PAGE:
I am writing with the hope that you can help us solve the problem with gutters cleaning in Concord style home. Since installing the new roof (detachment) and gutters we have had a problem with water leaking from one area of the gutters during heavy rain.
This part of the gutter is cleaned regularly, so there is no blockage. We are not sure if the height of the gutter is a problem or whether we need a wider gutter in this area. We had difficulty finding a company that has experience in using wider gutters.
We’ll be grateful for any suggestions we can contact to help you solve this problem.
- B.M, via email
Answer: Installing gutters and associated downpipes were quite an art. Book Traditional Details for Building, Restoration, Renovation, and Rehabilitation, edited by John Belle, John Ray Hoke Jr., and Stephen Kliment (c1991, 1998 John Wiley & Sons) is a compilation of architectural details from the 1932–1951 editions. Architectural graphic standards.
This lengthy description suggests that at least once there were very specific and relevant details about the construction and installation of everything from walkways, windows, frames, fireplaces, and chimneys, roofs, and gutters, among others. This book is a great reading to see “how things were done” at some point.
Regardless of whether the gutters were to be built-in, made of wood or metal, there are charts and cross-sections showing everything from size to scale. There is even a chart for different cities in the United States that gives “Rainfall data and drainage factors.” It was necessary to calculate the area of the roof to be drained, the roof slope, and the amount of rainfall that should be taken to properly select the gutters and their guides (or downpipes).
If we employ an architect in the first half of the 20th century, chances are that they will use at least some of these details when designing not only the roof structure but also the gutter system.
Needless to say, times have changed. Most new homes have a basic 5-inch “K” aluminum gutter and matching rectangular downspouts. Aluminum gutters can be made on-site from aluminum coils in various colors. Many older homes like yours have gutters installed after replacing the roof and discarding the original gutters. Copper and galvanized gutters are still available, but most designers do not want the additional costs of using them.
The gutters should be slightly inclined towards the downpipes. However, some builders do not do this, because the gutter tilted to one side or the other may not have the same charm as the one that is horizontal and not sloping. This may also apply to roof contractors and their gutter installers. My first question is: are the gutters correctly spaced?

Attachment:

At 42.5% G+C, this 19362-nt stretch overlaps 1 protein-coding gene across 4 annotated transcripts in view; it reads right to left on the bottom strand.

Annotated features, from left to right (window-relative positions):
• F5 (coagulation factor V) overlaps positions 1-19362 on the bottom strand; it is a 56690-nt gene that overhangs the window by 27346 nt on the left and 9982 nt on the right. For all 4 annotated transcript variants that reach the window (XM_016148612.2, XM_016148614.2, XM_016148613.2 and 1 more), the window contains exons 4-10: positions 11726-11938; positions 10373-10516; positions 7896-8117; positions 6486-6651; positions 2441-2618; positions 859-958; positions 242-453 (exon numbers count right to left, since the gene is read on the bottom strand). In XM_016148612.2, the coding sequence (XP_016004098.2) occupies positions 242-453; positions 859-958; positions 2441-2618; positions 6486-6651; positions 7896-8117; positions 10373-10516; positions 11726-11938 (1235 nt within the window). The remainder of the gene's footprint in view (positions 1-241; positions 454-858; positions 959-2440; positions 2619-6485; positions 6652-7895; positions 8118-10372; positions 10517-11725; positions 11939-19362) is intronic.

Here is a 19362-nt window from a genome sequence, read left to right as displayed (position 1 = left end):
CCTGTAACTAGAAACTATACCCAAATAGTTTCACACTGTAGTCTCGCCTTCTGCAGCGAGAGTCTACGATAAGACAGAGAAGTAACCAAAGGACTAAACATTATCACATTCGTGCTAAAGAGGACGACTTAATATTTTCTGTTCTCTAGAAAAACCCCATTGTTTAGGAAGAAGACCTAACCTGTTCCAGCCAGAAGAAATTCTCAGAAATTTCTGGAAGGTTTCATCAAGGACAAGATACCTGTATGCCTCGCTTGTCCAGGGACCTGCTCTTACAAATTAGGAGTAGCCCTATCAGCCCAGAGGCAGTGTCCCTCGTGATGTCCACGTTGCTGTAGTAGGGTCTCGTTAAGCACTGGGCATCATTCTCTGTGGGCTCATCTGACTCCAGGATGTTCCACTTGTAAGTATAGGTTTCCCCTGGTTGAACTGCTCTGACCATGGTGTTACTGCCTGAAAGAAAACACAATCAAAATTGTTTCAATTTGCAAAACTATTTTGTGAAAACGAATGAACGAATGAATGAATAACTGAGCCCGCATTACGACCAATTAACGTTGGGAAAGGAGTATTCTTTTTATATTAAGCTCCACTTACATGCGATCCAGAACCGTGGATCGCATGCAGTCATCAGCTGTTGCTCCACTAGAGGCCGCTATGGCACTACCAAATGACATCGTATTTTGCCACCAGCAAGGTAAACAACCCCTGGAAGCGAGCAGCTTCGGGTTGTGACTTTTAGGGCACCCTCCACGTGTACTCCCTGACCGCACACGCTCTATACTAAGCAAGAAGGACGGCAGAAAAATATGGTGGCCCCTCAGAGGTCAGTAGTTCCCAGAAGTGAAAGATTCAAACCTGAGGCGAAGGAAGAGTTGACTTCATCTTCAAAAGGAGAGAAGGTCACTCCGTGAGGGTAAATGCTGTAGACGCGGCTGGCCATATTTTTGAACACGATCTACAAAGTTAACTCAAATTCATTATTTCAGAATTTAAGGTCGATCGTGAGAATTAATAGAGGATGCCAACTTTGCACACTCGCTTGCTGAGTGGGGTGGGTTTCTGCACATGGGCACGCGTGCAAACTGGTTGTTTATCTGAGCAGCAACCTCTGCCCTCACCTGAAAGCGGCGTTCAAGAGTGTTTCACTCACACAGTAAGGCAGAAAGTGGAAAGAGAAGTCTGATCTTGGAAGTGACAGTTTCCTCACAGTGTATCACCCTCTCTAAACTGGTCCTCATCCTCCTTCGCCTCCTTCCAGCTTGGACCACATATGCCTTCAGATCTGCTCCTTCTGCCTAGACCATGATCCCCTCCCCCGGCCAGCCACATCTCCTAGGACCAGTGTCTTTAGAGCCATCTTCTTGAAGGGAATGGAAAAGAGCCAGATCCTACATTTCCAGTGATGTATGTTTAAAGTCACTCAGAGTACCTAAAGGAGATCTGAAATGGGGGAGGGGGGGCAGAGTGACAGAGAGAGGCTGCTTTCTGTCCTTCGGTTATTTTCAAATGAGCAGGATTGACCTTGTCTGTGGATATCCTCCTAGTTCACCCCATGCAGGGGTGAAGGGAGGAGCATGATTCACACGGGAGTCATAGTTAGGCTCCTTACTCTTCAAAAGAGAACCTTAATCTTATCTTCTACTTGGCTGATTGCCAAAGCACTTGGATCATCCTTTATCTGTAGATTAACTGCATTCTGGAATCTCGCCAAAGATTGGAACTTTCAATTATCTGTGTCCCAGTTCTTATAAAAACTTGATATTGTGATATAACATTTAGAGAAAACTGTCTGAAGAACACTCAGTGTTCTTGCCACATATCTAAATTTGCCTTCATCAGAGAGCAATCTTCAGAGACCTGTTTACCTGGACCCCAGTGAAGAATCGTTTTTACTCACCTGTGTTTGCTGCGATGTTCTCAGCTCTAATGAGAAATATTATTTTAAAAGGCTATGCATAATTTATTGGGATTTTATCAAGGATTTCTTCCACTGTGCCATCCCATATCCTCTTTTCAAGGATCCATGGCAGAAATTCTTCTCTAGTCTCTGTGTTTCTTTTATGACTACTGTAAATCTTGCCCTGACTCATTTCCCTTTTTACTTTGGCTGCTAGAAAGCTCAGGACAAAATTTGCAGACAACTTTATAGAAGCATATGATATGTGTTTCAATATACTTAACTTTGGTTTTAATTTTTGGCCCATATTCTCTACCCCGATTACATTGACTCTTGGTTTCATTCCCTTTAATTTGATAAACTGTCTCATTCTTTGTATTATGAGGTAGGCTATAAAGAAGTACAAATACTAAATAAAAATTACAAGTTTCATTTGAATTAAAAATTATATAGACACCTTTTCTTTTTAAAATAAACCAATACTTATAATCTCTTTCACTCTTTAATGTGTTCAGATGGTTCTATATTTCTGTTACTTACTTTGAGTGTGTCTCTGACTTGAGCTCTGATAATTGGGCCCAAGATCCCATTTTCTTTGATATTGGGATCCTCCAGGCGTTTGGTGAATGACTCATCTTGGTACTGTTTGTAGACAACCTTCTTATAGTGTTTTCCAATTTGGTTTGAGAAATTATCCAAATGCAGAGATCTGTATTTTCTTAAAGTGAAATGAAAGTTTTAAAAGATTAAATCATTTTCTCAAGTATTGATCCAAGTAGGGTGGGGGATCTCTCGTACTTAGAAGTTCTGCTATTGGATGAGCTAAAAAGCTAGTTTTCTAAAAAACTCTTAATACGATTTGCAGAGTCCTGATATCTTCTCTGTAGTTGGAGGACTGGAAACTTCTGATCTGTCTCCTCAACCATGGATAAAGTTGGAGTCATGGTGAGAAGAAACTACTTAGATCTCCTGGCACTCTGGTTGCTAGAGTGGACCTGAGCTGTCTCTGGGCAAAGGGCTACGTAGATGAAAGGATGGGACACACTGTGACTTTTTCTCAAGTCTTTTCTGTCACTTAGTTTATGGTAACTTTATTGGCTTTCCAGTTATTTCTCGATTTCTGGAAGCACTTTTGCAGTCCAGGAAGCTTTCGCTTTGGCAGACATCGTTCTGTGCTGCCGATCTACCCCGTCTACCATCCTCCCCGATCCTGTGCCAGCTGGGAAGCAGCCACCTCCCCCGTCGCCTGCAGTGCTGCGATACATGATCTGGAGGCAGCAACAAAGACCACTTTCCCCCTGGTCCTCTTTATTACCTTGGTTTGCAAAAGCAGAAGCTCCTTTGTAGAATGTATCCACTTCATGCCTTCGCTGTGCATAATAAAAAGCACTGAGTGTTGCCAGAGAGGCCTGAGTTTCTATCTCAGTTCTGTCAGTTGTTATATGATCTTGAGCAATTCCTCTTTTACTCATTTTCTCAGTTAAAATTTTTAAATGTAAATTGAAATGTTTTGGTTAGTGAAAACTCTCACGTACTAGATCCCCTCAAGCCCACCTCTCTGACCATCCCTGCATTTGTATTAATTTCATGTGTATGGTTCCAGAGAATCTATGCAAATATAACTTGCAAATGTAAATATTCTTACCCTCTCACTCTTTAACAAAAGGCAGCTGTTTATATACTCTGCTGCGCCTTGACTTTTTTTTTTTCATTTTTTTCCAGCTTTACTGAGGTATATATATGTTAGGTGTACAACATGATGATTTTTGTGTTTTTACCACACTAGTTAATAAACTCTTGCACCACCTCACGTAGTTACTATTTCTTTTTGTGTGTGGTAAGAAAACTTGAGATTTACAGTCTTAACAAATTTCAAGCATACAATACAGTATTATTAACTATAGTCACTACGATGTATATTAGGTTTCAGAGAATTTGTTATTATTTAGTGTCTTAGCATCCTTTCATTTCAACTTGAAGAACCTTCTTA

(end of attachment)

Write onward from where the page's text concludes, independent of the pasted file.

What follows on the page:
Next on the list is the number of downpipes. The more downspouts installed, the greater the cost.
Therefore, some contractors use only one in the gutter, where two downpipes (one at each end) may be more appropriate. Too few downpipes can cause the overflow of gutters during heavy rain.
Next is the size of the gutter itself. A 5-inch gutter is typical, but 6-inch gutters are also available. Depending on the size of the roof surface to be drained, a larger gutter may be needed. In both cases, the gutter should be installed in such a way that the front edge of the roof flows down into the gutter, not above it or behind it. The treatment of the edge of the eaves on the roof edge may need to be adjusted so that water does not flow between the gutter and the dashboard to which the majority is attached.
To attach the gutters to the dashboard, I prefer gutter hangers bolted to the dashboard than using long nails (or spikes, as they are called). The spikes may loosen over time.
In cases where there is no flat dashboard to which the gutter can be attached, a suspended, half-round gutter is more suitable. They are now available in aluminum and are also suitable for hoods with slats on the console. Gutter support belts should always be secured in place under the shingle, not over them.
Gutters should always be installed with the front edge below the plane of the roofline. In this way, if snow or ice slides off the roof, it does not get stuck in the gutter or, in the worst cases, breaks the gutter from the house.
As for your question, I don’t think your problems are too serious.
I would contact several reputable general contractors and ask them for a gutter or two contractors they trust.
In the meantime, check if the water flows behind the gutter or just from the front. If this is the case, I suspect you may need an additional downpipe and/or a larger gutter.